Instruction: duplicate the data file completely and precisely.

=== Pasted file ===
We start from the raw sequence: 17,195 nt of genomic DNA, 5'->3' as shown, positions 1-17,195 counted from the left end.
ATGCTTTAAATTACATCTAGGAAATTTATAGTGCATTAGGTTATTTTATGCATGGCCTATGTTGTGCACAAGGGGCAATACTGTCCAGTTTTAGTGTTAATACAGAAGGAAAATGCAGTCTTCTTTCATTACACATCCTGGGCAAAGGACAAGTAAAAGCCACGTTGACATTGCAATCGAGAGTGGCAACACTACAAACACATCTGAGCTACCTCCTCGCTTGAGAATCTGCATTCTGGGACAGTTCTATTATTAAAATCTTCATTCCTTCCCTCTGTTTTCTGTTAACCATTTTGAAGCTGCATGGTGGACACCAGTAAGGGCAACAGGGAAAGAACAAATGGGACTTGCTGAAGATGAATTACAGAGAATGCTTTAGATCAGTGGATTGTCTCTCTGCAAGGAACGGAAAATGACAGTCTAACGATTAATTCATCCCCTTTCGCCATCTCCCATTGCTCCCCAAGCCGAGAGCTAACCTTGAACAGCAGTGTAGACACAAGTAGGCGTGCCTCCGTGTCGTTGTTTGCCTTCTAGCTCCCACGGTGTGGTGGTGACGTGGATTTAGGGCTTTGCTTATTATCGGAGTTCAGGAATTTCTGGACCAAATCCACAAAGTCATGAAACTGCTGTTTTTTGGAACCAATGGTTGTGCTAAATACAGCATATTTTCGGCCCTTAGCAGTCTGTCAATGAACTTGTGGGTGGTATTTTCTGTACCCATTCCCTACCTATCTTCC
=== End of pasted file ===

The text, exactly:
We start from the raw sequence: 17,195 nt of genomic DNA, 5'->3' as shown, positions 1-17,195 counted from the left end.
ATGCTTTAAATTACATCTAGGAAATTTATAGTGCATTAGGTTATTTTATGCATGGCCTATGTTGTGCACAAGGGGCAATACTGTCCAGTTTTAGTGTTAATACAGAAGGAAAATGCAGTCTTCTTTCATTACACATCCTGGGCAAAGGACAAGTAAAAGCCACGTTGACATTGCAATCGAGAGTGGCAACACTACAAACACATCTGAGCTACCTCCTCGCTTGAGAATCTGCATTCTGGGACAGTTCTATTATTAAAATCTTCATTCCTTCCCTCTGTTTTCTGTTAACCATTTTGAAGCTGCATGGTGGACACCAGTAAGGGCAACAGGGAAAGAACAAATGGGACTTGCTGAAGATGAATTACAGAGAATGCTTTAGATCAGTGGATTGTCTCTCTGCAAGGAACGGAAAATGACAGTCTAACGATTAATTCATCCCCTTTCGCCATCTCCCATTGCTCCCCAAGCCGAGAGCTAACCTTGAACAGCAGTGTAGACACAAGTAGGCGTGCCTCCGTGTCGTTGTTTGCCTTCTAGCTCCCACGGTGTGGTGGTGACGTGGATTTAGGGCTTTGCTTATTATCGGAGTTCAGGAATTTCTGGACCAAATCCACAAAGTCATGAAACTGCTGTTTTTTGGAACCAATGGTTGTGCTAAATACAGCATATTTTCGGCCCTTAGCAGTCTGTCAATGAACTTGTGGGTGGTATTTTCTGTACCCATTCCCTACCTATCTTCC